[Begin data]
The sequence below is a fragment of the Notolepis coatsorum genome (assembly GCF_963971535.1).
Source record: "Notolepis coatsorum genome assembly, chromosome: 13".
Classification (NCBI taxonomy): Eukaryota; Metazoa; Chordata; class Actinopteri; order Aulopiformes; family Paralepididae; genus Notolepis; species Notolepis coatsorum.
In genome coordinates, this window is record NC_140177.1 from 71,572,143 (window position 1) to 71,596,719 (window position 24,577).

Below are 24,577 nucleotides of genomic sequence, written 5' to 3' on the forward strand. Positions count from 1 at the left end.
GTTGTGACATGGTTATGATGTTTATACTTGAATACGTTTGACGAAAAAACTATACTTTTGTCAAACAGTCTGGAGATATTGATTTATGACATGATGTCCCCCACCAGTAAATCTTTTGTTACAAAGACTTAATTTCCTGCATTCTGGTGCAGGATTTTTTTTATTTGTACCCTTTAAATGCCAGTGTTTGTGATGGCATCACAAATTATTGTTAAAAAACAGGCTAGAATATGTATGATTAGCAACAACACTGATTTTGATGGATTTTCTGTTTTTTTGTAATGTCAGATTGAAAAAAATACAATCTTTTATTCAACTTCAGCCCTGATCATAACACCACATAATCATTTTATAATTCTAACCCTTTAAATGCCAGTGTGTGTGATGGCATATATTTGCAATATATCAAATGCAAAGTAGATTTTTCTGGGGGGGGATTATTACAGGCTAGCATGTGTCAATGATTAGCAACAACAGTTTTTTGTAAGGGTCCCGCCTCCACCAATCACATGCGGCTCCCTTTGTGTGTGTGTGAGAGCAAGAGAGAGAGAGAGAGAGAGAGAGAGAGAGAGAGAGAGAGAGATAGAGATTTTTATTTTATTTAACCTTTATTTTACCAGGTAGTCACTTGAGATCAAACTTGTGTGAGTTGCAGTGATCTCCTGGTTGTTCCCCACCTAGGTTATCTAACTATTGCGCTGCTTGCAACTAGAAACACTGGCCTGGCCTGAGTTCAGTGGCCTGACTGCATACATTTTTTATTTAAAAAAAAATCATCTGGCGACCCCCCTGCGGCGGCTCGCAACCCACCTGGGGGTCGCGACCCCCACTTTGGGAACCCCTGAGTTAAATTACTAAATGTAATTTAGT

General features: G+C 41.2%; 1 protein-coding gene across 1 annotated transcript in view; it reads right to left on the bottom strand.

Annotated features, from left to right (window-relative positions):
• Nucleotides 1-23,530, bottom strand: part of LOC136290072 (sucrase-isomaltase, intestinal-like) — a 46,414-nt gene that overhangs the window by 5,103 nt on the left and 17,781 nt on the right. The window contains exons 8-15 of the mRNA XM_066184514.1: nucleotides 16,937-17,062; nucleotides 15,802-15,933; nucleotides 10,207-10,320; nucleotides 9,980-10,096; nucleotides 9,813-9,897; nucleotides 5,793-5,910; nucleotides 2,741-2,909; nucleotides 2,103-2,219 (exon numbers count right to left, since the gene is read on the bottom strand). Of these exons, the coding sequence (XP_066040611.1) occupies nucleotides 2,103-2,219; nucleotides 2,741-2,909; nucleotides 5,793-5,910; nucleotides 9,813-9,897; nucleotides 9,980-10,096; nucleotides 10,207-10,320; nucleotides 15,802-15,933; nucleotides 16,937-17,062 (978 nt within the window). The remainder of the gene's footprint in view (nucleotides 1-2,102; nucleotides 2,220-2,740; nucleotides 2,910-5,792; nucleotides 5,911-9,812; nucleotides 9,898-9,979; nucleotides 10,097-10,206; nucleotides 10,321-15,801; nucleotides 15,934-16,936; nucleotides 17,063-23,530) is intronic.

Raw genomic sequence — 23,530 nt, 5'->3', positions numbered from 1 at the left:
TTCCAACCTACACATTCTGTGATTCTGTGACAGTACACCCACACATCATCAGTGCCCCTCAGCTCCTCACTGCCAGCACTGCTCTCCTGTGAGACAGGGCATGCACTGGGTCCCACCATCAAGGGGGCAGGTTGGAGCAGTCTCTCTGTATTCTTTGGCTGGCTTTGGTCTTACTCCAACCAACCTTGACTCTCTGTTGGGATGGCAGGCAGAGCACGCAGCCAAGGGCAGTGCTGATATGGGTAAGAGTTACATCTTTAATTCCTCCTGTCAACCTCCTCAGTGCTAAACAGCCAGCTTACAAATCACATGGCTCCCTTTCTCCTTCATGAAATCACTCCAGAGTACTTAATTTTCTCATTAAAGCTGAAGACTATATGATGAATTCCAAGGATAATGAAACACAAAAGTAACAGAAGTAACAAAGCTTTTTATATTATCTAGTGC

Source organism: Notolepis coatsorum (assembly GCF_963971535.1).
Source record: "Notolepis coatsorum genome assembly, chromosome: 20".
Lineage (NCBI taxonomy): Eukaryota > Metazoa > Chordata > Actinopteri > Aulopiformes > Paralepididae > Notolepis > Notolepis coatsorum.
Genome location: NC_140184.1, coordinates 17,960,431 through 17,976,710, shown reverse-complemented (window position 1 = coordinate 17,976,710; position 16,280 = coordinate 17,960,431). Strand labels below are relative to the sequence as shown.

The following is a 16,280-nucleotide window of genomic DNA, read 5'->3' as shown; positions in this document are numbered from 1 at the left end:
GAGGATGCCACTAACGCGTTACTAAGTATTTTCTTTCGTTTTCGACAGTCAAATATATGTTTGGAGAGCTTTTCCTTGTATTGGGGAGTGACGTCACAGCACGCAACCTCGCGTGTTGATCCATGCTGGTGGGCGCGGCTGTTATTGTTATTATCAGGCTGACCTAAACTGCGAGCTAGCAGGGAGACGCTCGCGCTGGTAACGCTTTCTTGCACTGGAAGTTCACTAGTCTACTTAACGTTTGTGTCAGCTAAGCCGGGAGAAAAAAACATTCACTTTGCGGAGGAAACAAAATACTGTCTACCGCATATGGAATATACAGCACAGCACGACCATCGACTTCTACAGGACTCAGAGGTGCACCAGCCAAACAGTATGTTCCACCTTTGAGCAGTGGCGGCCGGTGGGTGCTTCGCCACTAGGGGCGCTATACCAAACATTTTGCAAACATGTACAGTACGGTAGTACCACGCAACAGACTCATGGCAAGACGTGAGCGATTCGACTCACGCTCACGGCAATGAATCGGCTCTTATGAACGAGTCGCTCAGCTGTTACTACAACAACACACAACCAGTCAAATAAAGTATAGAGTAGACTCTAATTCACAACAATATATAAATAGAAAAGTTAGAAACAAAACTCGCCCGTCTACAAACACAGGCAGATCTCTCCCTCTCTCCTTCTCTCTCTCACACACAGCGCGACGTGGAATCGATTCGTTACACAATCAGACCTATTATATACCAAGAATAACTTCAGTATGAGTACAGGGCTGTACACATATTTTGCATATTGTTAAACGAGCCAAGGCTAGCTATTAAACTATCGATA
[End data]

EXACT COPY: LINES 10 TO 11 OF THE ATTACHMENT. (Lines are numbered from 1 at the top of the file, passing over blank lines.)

Raw genomic sequence — 23,530 nt, 5'->3', positions numbered from 1 at the left:
TTCCAACCTACACATTCTGTGATTCTGTGACAGTACACCCACACATCATCAGTGCCCCTCAGCTCCTCACTGCCAGCACTGCTCTCCTGTGAGACAGGGCATGCACTGGGTCCCACCATCAAGGGGGCAGGTTGGAGCAGTCTCTCTGTATTCTTTGGCTGGCTTTGGTCTTACTCCAACCAACCTTGACTCTCTGTTGGGATGGCAGGCAGAGCACGCAGCCAAGGGCAGTGCTGATATGGGTAAGAGTTACATCTTTAATTCCTCCTGTCAACCTCCTCAGTGCTAAACAGCCAGCTTACAAATCACATGGCTCCCTTTCTCCTTCATGAAATCACTCCAGAGTACTTAATTTTCTCATTAAAGCTGAAGACTATATGATGAATTCCAAGGATAATGAAACACAAAAGTAACAGAAGTAACAAAGCTTTTTATATTATCTAGTGC